March 4, 2020 / 10:30 AM / a month ago

UPDATE 1-Hungarian industry faces component shortages due to coronavirus

* Even before coronavirus, Hungary faced a slowdown

* Survey covered sectors ranging from cars to health

* Service sector sees need for action to support forint (Adds detail on survey results, quotes)

By Gergely Szakacs

BUDAPEST, March 4 (Reuters) - Hungarian companies face component shortages because of the coronavirus’s impact on supply chains, aggravating a slowdown that had already begun to bite, the head of the Confederation of Hungarian Employers and Industrialists said on Wednesday.

“Industrial companies are already facing a situation in which there is no supply of certain components,” Peter Futo told a news conference on an annual PriceWaterhouseCoopers survey on expectations of more than 200 business leaders.

He did not specify which components were running short, but said the coronavirus would have a big impact on the Hungarian economy.

The PwC survey, conducted between October and December, before the coronavirus engulfed the world economy, already forecast a slowdown, with 60% of chief executives polled expecting slower economic growth in Hungary this year.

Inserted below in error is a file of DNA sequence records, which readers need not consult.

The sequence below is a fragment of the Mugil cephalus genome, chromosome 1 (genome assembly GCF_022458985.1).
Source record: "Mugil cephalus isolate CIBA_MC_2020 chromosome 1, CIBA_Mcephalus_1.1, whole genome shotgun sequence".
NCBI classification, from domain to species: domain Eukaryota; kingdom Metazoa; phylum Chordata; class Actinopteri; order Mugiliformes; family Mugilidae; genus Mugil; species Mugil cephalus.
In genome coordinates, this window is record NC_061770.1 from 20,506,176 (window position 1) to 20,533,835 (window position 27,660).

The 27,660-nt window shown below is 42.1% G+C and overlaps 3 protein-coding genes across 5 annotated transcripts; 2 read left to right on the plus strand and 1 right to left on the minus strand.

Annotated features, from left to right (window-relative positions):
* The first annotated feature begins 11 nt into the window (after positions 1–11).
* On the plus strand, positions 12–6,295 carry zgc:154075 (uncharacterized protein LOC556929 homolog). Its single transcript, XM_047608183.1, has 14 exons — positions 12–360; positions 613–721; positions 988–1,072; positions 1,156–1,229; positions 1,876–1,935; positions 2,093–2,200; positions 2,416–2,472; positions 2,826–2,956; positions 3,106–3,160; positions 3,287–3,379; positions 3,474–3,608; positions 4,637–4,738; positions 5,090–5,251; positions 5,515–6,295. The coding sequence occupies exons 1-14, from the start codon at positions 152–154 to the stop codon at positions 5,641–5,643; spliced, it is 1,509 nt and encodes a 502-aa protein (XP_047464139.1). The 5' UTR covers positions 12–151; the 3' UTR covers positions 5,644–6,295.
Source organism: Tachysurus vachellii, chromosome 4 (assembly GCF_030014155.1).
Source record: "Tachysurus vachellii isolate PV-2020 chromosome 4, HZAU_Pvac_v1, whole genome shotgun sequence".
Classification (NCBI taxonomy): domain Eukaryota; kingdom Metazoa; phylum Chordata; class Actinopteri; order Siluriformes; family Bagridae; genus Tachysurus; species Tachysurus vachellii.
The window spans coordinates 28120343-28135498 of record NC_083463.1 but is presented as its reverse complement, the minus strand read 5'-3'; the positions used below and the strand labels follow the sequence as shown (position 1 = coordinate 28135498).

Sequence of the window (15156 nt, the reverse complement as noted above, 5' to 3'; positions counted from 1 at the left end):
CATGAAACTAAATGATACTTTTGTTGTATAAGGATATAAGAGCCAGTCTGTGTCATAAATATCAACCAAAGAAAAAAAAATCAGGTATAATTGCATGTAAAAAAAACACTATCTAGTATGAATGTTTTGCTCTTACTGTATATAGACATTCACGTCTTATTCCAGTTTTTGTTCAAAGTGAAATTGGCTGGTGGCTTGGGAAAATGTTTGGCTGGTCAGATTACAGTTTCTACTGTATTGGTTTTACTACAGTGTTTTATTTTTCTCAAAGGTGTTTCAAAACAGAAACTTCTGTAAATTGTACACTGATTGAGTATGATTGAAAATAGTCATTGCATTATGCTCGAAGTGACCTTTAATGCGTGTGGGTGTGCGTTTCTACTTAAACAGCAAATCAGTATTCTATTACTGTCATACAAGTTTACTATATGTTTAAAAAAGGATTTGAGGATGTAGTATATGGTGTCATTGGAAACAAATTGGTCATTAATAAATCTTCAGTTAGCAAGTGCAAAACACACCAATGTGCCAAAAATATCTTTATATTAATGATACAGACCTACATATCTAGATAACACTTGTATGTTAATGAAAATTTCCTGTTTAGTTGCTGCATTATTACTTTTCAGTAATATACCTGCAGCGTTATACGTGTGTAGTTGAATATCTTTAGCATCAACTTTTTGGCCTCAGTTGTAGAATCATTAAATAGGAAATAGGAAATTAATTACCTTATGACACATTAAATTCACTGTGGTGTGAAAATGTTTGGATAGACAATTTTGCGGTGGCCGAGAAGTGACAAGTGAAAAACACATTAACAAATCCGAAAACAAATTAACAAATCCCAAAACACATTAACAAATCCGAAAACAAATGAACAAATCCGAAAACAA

“If we conducted the poll today, probably an even higher percentage would be projecting a slowdown,” Tamas Locsei, PwC’s Chief Executive in Hungary, said.

Economists polled by Reuters expect Hungary’s growth to slow to 3.5% this year from nearly 5% in 2019, in line with the government’s own forecast, which it lowered in February. PwC sees growth between 3 and 3.5%, Locsei said.

The survey said more than half of business leaders from sectors ranging from car manufacturing to health and energy forecast no increase in employment this year, while four out of five companies planned to boost their operating efficiency, including through the use of automation.

Business leaders flagged exchange rate volatility as one of their major problems, with associated business risk trumping concerns over regulation and employer taxes for the first time since the survey was launched.

“Chief executives are making bets on where the forint will be at the end of the year,” PwC’s Locsei said, adding that manufacturing companies were more relaxed about the forint’s weakening than service sector companies.

“For manufacturing companies, the weaker forint means somewhat cheaper employment costs and higher revenues in forint,” he said.

Service sector companies by contrast are beginning to agitate for action to halt the currency’s slide, he added.

The Hungarian forint has hit successive record lows versus the euro this year, pressured by the Hungarian central bank’s loose monetary policy. On Wednesday it traded at 335 per euro, its strongest level since late February. (Reporting by Gergely Szakacs; Editing by Jan Harvey and Barbara Lewis)

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